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Forsyth Institute receives grant to provide dental care to seniors in need

The Forsyth Institute’s ForsythCares program was recently awarded a $50,000 grant to expand its services providing oral health care to seniors in need. The funding will allow ForsythCares to create a “free-care fund” to bridge the cost deficit for seniors whose oral health treatment is not covered or insufficiently covered by MassHealth insurance.

The ForsythCares pilot program aims to meet the oral health care needs of older adults—a population that often faces barriers to accessing adequate dental care. A report by the Pew Charitable Trusts found that almost 40 percent of seniors did not visit a dentist in 2014. While oral health is essential to overall health at every age, it is particularly important for seniors, as they are more likely to suffer from gum disease and other related oral health conditions. Low-income and African American seniors are nearly twice as likely as more affluent and white patients to experience gum disease and related systemic conditions, according to the Pew report.

Led by Dr. Alpdogan Kantarci, Senior Member of Staff at Forsyth and Director of the Forsyth Faculty Associates dental practice, ForsythCares is designed to meet the specific oral health needs of seniors. A major thrust of Dr. Kantarci’s current research is focused on the link between gum disease and other conditions affecting older adults, including Alzheimer’s and heart disease.

“Seniors are a vital and valuable part of our community. For too long, they have suffered disproportionately from the negative impacts of dental disease,” said Dr. Kantarci. “This grant will allow ForsythCares to create a targeted outreach strategy with our partners in the City of Cambridge and throughout Massachusetts to develop an affordable care model tailored to older adults.”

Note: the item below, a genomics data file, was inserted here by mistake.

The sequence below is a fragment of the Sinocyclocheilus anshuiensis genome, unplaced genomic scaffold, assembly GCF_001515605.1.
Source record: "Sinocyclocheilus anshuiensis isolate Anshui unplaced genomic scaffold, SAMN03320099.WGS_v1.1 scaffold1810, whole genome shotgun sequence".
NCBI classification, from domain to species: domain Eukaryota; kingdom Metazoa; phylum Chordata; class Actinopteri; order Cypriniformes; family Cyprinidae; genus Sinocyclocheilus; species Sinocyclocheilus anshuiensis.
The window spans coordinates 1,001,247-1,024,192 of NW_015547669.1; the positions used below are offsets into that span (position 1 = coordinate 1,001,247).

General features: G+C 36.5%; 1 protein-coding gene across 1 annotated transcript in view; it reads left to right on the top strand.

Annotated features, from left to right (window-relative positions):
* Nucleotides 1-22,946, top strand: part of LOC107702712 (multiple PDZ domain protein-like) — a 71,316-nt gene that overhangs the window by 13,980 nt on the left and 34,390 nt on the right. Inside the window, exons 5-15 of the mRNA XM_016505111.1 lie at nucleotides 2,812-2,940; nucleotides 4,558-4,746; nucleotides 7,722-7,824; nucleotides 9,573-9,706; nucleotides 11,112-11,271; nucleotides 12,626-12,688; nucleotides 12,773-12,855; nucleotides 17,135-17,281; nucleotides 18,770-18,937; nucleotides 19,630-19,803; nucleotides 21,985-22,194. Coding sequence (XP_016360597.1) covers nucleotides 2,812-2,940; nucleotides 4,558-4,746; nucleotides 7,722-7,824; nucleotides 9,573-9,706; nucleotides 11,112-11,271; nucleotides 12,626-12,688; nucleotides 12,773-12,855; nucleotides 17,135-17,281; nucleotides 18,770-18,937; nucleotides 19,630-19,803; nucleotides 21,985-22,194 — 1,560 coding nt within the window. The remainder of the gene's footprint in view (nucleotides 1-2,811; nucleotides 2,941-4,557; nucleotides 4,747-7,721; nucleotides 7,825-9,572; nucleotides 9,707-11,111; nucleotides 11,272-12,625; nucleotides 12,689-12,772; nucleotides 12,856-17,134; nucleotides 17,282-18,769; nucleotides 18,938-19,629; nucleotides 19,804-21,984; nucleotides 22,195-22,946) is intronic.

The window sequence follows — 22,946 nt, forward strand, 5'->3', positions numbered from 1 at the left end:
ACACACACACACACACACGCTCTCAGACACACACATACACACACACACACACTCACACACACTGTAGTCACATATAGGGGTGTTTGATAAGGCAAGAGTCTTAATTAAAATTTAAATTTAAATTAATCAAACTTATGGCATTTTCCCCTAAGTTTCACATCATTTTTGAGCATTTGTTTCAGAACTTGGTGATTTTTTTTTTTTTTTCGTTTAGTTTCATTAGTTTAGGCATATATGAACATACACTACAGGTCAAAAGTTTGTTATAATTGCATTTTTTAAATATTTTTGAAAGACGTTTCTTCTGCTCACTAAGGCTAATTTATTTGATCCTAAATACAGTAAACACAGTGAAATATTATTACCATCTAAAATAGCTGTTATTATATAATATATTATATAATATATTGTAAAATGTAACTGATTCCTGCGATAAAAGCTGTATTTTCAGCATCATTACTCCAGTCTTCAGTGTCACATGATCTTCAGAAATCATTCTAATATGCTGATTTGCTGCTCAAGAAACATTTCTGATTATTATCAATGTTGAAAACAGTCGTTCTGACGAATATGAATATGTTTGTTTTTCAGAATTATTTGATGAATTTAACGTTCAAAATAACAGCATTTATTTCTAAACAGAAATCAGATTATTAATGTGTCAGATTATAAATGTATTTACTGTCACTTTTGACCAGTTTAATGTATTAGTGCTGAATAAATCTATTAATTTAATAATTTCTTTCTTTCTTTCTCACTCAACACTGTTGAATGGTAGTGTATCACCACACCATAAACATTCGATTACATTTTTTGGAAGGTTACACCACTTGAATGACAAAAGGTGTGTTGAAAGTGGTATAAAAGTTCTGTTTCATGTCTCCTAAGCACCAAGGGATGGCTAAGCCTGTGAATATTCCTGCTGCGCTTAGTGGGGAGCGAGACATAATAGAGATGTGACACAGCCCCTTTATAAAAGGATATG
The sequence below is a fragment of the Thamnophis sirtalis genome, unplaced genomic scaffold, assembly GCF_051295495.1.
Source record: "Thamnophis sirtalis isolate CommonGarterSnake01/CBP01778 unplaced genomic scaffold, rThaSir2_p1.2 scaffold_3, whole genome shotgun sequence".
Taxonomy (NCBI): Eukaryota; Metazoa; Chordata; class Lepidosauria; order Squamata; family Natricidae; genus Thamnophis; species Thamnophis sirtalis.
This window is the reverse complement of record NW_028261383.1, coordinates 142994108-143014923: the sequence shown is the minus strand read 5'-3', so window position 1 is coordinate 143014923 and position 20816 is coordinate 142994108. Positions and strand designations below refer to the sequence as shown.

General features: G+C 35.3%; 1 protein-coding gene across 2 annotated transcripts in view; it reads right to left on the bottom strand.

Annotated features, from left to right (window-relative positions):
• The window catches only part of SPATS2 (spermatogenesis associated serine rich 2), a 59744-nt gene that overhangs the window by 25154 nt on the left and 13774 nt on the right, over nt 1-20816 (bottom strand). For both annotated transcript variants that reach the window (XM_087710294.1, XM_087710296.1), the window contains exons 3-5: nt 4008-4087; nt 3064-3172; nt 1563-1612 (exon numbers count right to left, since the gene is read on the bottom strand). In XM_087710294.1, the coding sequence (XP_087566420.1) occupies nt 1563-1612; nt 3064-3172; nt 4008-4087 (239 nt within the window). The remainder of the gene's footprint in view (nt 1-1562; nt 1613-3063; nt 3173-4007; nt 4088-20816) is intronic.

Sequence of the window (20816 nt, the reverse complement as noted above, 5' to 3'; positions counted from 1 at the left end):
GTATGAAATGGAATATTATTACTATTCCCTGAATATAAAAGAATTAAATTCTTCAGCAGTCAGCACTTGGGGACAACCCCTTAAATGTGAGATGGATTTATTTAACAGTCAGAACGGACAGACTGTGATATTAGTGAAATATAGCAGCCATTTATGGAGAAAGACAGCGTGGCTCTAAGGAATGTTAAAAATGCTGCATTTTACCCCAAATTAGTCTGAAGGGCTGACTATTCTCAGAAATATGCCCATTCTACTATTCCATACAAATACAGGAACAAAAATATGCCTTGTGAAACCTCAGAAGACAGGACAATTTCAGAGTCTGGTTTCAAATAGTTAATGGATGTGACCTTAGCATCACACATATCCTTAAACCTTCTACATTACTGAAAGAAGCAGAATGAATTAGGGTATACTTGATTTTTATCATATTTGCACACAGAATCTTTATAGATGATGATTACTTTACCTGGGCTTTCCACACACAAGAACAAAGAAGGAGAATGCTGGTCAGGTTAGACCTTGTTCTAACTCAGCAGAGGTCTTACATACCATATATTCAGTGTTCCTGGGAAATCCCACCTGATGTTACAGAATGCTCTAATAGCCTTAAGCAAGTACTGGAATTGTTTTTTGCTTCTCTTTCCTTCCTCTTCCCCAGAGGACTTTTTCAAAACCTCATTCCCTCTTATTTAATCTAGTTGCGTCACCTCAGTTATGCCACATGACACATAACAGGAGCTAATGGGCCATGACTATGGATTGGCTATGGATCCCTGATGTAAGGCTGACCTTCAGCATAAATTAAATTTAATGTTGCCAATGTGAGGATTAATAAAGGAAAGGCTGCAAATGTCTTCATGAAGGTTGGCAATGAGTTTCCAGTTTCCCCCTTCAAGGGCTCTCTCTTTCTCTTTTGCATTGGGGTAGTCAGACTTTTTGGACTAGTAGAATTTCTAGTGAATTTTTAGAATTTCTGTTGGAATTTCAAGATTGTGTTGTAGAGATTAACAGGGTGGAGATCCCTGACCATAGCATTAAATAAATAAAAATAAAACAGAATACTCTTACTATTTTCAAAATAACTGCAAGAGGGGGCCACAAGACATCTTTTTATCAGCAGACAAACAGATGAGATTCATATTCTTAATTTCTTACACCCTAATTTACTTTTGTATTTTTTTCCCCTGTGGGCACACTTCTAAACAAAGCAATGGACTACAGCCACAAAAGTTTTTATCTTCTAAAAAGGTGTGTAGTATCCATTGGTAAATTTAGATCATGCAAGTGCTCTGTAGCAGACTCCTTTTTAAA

The grant will build capacity for ForsythCares to provide a safety net for treatment of at-risk elders that keeps their medical costs within an affordable threshold. This includes preventive measures such as periodontal care and other restorative procedures that are common among older adults. Oral health care also serves as a gateway to other types of treatment for related systemic conditions, such as diabetes and heart disease, Dr. Kantarci said.

This funding was awarded to Forsyth by the NextFifty Initiative, a Colorado-based foundation that supports efforts to improve the lives of older adults and their caregivers. “Our goal is to transform the way our society views and experiences aging, and that influences the types of programs and projects we fund,” said Diana McFail, President and CEO of NextFifty Initiative. “The Forsyth Institute’s ForsythCares program aligns with our efforts to improve and sustain quality of life for people in their second 50 years. We offer our support and congratulations.”

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